PACS Reporting Benefits with AccessPoint

AccessPoint offers customizable templates that are based on accreditation-compliant metrics. The reporting tool can generate the custom forms and systematically log echo results such as the ventricular measurements listed above. This feature automatically provides comprehensive data in the preferred format so that the cardiologist can quickly and easily interpret the report.



April PACS News Digest
04.03.14

PACS technology is continually evolving. It adjusts to changes in standards, advancements in technology, facilities’ requirements, and healthcare regulations. It’s important to stay informed about the changes in healthcare that may impact the development, operation, maintenance, and growth of PACS systems. Here are some recent news articles on PACS systems, imaging, and industry regulations.

Variation in Use of Noninvasive Cardiac Imaging

According to a recent article published in JAMA Internal Medicine, there is not a standard guideline that clinics and hospitals use to determine which testing strategies should be applied to patients with suspected ischemia. The study found that more frequent use of noninvasive cardio imaging was associated with higher admission rates and the higher use of subsequent invasive tests without evidence of a substantial benefit to treatment and short-term outcomes.

New Policy Statement on CV Imaging

A new health policy statement on the use of noninvasive cardiovascular imaging was published in the Journal of the American College of Cardiology. The statement is based on an examination of the patterns and drivers of imaging use and the relationship between quality care, patient health outcomes, and medical costs.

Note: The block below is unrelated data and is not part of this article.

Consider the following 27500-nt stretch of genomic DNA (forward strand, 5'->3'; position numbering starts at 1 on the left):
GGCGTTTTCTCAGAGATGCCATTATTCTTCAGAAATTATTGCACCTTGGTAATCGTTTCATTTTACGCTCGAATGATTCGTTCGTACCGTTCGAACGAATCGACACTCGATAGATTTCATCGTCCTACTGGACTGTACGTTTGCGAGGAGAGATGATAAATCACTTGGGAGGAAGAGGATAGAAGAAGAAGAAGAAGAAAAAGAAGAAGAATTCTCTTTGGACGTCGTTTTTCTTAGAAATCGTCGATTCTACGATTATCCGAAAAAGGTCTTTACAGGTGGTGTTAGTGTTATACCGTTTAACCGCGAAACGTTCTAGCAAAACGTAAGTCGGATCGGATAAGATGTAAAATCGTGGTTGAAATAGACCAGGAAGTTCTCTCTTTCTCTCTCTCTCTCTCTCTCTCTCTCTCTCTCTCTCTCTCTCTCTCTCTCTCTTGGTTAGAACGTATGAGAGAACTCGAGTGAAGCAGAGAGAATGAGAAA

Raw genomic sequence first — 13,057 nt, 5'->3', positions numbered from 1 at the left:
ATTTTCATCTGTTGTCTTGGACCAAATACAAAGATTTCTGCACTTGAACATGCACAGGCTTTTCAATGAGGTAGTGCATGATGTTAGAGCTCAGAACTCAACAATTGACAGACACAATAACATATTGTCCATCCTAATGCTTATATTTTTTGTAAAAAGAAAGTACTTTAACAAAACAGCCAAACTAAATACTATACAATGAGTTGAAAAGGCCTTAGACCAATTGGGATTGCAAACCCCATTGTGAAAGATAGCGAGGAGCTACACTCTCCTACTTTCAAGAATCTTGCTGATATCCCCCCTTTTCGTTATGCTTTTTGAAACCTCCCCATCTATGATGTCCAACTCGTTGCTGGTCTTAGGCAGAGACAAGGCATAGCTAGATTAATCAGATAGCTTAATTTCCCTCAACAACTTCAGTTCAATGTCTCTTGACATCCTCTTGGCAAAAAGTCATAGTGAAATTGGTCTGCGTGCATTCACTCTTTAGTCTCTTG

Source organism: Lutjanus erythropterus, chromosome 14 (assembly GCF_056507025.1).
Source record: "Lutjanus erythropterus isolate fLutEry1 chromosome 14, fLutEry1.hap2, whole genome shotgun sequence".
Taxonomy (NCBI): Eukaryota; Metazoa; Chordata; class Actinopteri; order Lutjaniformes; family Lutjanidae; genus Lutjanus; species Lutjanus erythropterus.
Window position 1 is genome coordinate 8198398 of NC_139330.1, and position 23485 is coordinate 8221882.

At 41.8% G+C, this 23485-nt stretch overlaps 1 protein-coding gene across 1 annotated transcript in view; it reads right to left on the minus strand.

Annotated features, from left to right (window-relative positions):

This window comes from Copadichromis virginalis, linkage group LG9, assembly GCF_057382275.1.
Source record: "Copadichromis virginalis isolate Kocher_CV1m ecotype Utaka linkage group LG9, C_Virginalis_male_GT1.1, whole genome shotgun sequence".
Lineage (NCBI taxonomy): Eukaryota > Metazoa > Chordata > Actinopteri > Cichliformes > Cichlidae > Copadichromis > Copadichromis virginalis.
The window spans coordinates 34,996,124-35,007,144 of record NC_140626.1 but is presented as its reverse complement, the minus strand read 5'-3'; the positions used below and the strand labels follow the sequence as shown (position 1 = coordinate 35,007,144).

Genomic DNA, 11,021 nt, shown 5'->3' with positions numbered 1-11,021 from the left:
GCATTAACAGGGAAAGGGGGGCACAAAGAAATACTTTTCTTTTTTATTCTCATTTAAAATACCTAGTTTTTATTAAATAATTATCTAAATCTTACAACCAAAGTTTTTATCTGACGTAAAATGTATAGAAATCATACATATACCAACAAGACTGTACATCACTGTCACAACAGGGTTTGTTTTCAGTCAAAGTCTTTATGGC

Updated Recommendations on Cardiac Imaging Radiation Exposure

New recommendations on radiation exposure from cardiac imaging procedures call for more disclosure between providers and patients about the benefits and risks.

Reduced Dose Rates in Angiogram Platforms

Trends show that the use of radiation for medical imaging continues to increase. New research and technology aims to reduce dose rates for patients and staff. The development of real-time imaging reconstruction algorithms and technical improvements in equipment can reduce the dose without degrading image quality.

Basic Steps to Help Comply with HIPAA Regulations

Privacy compliance is an important issue for radiology groups right now. The Omnibus Rule provides over 500 pages of security related regulations and best practices. The main concern is not the images, but rather the reports and the diagnostic information therein. However, there are some basic steps that can help your practice be compliant, such as encrypting laptops, restricting access rights, and educating employees about the consequences of misusing patient data.

Workgroup Discussions on Patient-Generated Health Data

The Consumer Technology Workgroup provided an updated report to the Health IT Standards Committee on the HIPAA and HITECH legislation enacted to protect patient privacy in light of the growing use of Electronic Health Records (EHRs). The Workgroup looked to create clear standards for provider-requested and electronically-submitted patient responses.